Liberal Democracy Should Prevail if We Are Honest, Patient, and Realistic, Walt Says
Liberal democracy has been more successful than other types of government by many measures, meaning it should prevail, according to Stephen Walt, professor of international affairs at the Kennedy School of Government at Harvard, speaking at CEU at a President’s Seminar May 29, part of the Rethinking Open Society series. Walt, known as a realist, outlined the recent failures related to liberal democracy and open society, and listed a set of remedies.
“A realist is someone who wants to base policy of great states not on what they wish to be true but what they know to be true,” CEU President and Rector Michael Ignatieff said in introducing Walt, the author of The Origins of Alliances (1987), Revolution and War (1996), and Taming American Power (2005).
Walt listed the benefits of liberalism, including the emphasis on individual rights and accountability of leaders. Historically, liberal democracies boast more prosperous economies, longer life expectancy, higher rates of literacy and education, and better human rights records, he said.
“So what went wrong?” he asked. Hubris is the first answer, he said. Working on the assumption that liberal democracy would be good for everyone as soon as possible, the European Union expanded quickly, making it ever-more difficult to make collective decisions. While spreading democracy peacefully was the primary goal, overconfidence led to “foolish ventures” such as the invasion of Iraq.
Secondly, liberals ignored the downside of globalization, he said. While poverty has declined, not everyone benefited from globalization, which had a surprising destabilizing effect, he said. Third, the accountability thought to be essential in liberal democracy eroded. Those responsible for the financial crisis, the invasion of Iraq, and other crises never acknowledged their own errors and were not taken to task. This made it possible for Donald Trump, populism, and Brexit to appear attractive, Walt said.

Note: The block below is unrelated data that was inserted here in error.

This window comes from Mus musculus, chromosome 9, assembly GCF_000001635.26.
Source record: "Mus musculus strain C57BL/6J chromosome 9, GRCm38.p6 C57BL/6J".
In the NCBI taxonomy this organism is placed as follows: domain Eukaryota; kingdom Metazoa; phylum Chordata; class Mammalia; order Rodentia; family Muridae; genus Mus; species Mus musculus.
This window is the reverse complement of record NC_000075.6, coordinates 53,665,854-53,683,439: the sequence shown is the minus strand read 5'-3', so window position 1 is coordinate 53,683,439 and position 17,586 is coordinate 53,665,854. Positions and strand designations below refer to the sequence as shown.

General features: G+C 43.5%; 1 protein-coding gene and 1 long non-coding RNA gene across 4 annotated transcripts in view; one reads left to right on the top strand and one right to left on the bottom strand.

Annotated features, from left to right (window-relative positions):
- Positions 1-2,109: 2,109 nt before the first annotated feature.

Fourth, nationalism is surprisingly durable throughout history, and this must not be forgotten. And finally, “it turned out that leaders in liberal democracies might be just as fond of power as anyone else,” Walt said, so accountability and the rule of law require special vigilance.
As for remedies? Walt urged us not to abandon liberal democracy by any means – in fact, we should defend it more vigorously, although with patience, he said.
“Let’s be honest with ourselves – we don’t know how to export liberal democracy,” Walt said. “The efforts to expand liberal democracy after 1989 were much too fast, and now we are seeing a backlash.”
Rather than focusing on expansion, we should protect democracy at home, setting a good example for other countries, he said.
“The best way to strengthen liberal democracy abroad is to do so at home,” he said. Patience will bear fruit, he said. “Liberal states have been most successful so we should be confident they will prevail.”
During his time at CEU, Walt also gave a seminar for doctoral students entitled "Being an Academic in the 21st Century" at the Doctoral School of Political Science, Public Policy, and International Relations. Read more about that event here.